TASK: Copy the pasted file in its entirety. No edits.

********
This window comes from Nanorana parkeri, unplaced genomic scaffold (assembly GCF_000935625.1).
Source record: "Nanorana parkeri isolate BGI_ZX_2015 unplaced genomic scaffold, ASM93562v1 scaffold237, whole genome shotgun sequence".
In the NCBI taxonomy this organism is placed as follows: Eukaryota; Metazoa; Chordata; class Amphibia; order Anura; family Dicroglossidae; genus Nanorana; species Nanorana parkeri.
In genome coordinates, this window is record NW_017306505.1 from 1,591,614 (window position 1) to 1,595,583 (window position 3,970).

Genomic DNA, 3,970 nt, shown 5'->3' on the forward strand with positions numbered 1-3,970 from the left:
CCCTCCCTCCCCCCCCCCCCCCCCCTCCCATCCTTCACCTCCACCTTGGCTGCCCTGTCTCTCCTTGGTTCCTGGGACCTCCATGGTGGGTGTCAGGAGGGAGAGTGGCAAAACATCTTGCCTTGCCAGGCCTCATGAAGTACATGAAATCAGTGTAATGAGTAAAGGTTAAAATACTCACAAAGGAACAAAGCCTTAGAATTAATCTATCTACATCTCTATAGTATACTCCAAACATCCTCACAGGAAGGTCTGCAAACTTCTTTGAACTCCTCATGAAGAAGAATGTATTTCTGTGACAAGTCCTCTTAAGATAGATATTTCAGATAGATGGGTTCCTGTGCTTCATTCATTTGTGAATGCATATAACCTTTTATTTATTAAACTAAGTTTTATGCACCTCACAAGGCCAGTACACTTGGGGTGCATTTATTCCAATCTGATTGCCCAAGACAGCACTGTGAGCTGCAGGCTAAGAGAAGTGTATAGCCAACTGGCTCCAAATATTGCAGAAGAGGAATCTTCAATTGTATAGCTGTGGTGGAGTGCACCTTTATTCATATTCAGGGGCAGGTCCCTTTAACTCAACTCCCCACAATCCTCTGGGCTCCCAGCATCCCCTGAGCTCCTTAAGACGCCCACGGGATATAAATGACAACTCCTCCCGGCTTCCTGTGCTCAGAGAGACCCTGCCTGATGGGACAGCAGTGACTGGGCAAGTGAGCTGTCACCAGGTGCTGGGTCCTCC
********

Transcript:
This window comes from Nanorana parkeri, unplaced genomic scaffold (assembly GCF_000935625.1).
Source record: "Nanorana parkeri isolate BGI_ZX_2015 unplaced genomic scaffold, ASM93562v1 scaffold237, whole genome shotgun sequence".
In the NCBI taxonomy this organism is placed as follows: Eukaryota; Metazoa; Chordata; class Amphibia; order Anura; family Dicroglossidae; genus Nanorana; species Nanorana parkeri.
In genome coordinates, this window is record NW_017306505.1 from 1,591,614 (window position 1) to 1,595,583 (window position 3,970).

Genomic DNA, 3,970 nt, shown 5'->3' on the forward strand with positions numbered 1-3,970 from the left:
CCCTCCCTCCCCCCCCCCCCCCCCCTCCCATCCTTCACCTCCACCTTGGCTGCCCTGTCTCTCCTTGGTTCCTGGGACCTCCATGGTGGGTGTCAGGAGGGAGAGTGGCAAAACATCTTGCCTTGCCAGGCCTCATGAAGTACATGAAATCAGTGTAATGAGTAAAGGTTAAAATACTCACAAAGGAACAAAGCCTTAGAATTAATCTATCTACATCTCTATAGTATACTCCAAACATCCTCACAGGAAGGTCTGCAAACTTCTTTGAACTCCTCATGAAGAAGAATGTATTTCTGTGACAAGTCCTCTTAAGATAGATATTTCAGATAGATGGGTTCCTGTGCTTCATTCATTTGTGAATGCATATAACCTTTTATTTATTAAACTAAGTTTTATGCACCTCACAAGGCCAGTACACTTGGGGTGCATTTATTCCAATCTGATTGCCCAAGACAGCACTGTGAGCTGCAGGCTAAGAGAAGTGTATAGCCAACTGGCTCCAAATATTGCAGAAGAGGAATCTTCAATTGTATAGCTGTGGTGGAGTGCACCTTTATTCATATTCAGGGGCAGGTCCCTTTAACTCAACTCCCCACAATCCTCTGGGCTCCCAGCATCCCCTGAGCTCCTTAAGACGCCCACGGGATATAAATGACAACTCCTCCCGGCTTCCTGTGCTCAGAGAGACCCTGCCTGATGGGACAGCAGTGACTGGGCAAGTGAGCTGTCACCAGGTGCTGGGTCCTCC